CHIANG RAI — With more rain coming, Thai rescuers are racing against time to pump out water from a flooded cave before they can extract 12 boys and their soccer coach with minimum risk, officials said Thursday.
A firefighter who has been working on draining the water said that levels in parts of a passage leading to a chamber where the boys and the coach were found on Monday after missing for 10 days was still flooded all the way to the ceiling, making diving the only way out.
“What we worry most is the weather,” Chiang Rai provincial Gov. Narongsak Osatanakorn told reporters. “We can’t risk having the flood back into the cave.”
He said he asked Thai navy SEALs in charge of extraction plans to estimate what sort of a risk would be involved to take them out and “what kind of readiness we can have today and decide if we can take that chance.” He said that not all 13 may be extracted at the same time depending on their condition. He said earlier that the boys have been practicing wearing diving masks and breathing, but he doesn’t believe they have attempted any practice dives.
“This morning, I have asked for 13 sets of (diving) equipment to be prepared and checked the equipment lists and place them inside (the cave) in case we have to bring them out in this condition with less than 100 percent readiness,” he said.
Officials have said they prefer to get the boys out as soon as possible because heavy rain is expected to start by Saturday, which almost surely will raise water levels again in the cave, making passage in some areas even more difficult if not impossible.
They are hoping that an upgraded draining effort can lower the water level in an area where it is still at the ceiling or just about. The idea is to get some headroom so the boys would not be reliant on scuba apparatus for a long stretch and could keep their heads above water.
The boys, aged 11-16, and their 25-year-old coach disappeared after they went exploring in the Tham Luang Nang Non cave in the northern province after a soccer game June 23.
Authorities said the boys, who appeared skinny but in good health in several videos released by the Thai navy, were being looked after by seven members of the Thai SEALs, including medics, who were staying with them inside the cave. They were mostly in stable condition and have received high-protein drinks.
In all of the videos, the boys appeared in good spirits. In the most recent video, a navy SEAL is shown treating minor cuts on the feet and legs of the boys with antibiotic ointment. Several of the boys are seen smiling as they interact with the navy SEAL, who cracks jokes.
Seeing the boys has boosted the mood of their family members, and officials are working to install an internet cable to the cave so that parents can talk to their children.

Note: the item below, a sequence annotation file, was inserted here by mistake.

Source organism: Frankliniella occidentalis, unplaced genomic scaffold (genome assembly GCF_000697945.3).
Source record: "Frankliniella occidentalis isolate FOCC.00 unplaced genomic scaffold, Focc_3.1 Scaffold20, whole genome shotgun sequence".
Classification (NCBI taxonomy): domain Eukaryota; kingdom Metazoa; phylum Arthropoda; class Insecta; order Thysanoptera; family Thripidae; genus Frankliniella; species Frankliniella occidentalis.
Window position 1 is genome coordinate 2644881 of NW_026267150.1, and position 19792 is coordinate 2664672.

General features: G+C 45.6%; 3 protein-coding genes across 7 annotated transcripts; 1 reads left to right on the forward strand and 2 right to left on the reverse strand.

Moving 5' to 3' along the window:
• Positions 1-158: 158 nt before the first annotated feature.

Kian Kamluang, whose 16-year-old son, Pornchai, is in the cave, said she had thought there was a 50 percent chance that her son would be found.
“It’s like he has been given a new life,” she said, adding that she’ll never let her son go into a cave or near water again.
While efforts to pump out floodwaters are continuing, some Thai officials have indicated that heavy rains forecast for this weekend could force them to decide the boys should swim and dive out using the same complicated route of narrow passageways through which their rescuers entered.
Authorities said they were still exploring other options, such as scouring the mountainside for other ways into the cave and finding faster ways to pump water from the cave.
Cave rescue experts have said it could be safest to simply supply the boys where they are for now, and wait for the water to go down. That could take months, however, given that Thailand’s rainy season typically lasts through October.
Experienced divers are wary of taking out the boys through the dark and dangerous waters still in the cave, especially since they are untrained.
“We are talking kilometers of transport under the water with zero visibility,” said Claus Rasmusen, a certified cave diving instructor based in Thailand who has been helping Thai SEAL team with logistics. “It’s difficult.”
He said it was awkward, but possible, to teach them minimal skills.
“Nobody will teach anyone a full cave course, but trying to get them comfortable with masks, with the breathing, (is) completely different,” he said. “Creating an environment that can make them safely get away, that’s feasible.”
Story: Tassanee Vejpongsa